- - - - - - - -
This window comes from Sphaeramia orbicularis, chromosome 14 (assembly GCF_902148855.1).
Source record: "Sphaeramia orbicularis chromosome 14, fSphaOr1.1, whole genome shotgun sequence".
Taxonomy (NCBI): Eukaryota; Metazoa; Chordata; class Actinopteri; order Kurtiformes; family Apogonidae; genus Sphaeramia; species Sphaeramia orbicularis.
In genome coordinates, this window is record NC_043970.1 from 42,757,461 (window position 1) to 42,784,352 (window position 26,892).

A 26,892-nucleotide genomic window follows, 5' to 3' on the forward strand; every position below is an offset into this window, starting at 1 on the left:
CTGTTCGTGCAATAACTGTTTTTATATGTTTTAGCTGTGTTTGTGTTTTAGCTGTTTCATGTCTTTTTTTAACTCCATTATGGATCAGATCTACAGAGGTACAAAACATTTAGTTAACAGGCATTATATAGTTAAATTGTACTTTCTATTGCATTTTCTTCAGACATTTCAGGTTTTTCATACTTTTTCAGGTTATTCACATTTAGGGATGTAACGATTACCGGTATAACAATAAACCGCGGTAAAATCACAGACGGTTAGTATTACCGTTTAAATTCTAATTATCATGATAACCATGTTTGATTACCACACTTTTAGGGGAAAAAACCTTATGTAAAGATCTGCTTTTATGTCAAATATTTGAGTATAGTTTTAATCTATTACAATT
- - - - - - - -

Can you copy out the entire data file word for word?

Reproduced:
This window comes from Sphaeramia orbicularis, chromosome 14 (assembly GCF_902148855.1).
Source record: "Sphaeramia orbicularis chromosome 14, fSphaOr1.1, whole genome shotgun sequence".
Taxonomy (NCBI): Eukaryota; Metazoa; Chordata; class Actinopteri; order Kurtiformes; family Apogonidae; genus Sphaeramia; species Sphaeramia orbicularis.
In genome coordinates, this window is record NC_043970.1 from 42,757,461 (window position 1) to 42,784,352 (window position 26,892).

A 26,892-nucleotide genomic window follows, 5' to 3' on the forward strand; every position below is an offset into this window, starting at 1 on the left:
CTGTTCGTGCAATAACTGTTTTTATATGTTTTAGCTGTGTTTGTGTTTTAGCTGTTTCATGTCTTTTTTTAACTCCATTATGGATCAGATCTACAGAGGTACAAAACATTTAGTTAACAGGCATTATATAGTTAAATTGTACTTTCTATTGCATTTTCTTCAGACATTTCAGGTTTTTCATACTTTTTCAGGTTATTCACATTTAGGGATGTAACGATTACCGGTATAACAATAAACCGCGGTAAAATCACAGACGGTTAGTATTACCGTTTAAATTCTAATTATCATGATAACCATGTTTGATTACCACACTTTTAGGGGAAAAAACCTTATGTAAAGATCTGCTTTTATGTCAAATATTTGAGTATAGTTTTAATCTATTACAATT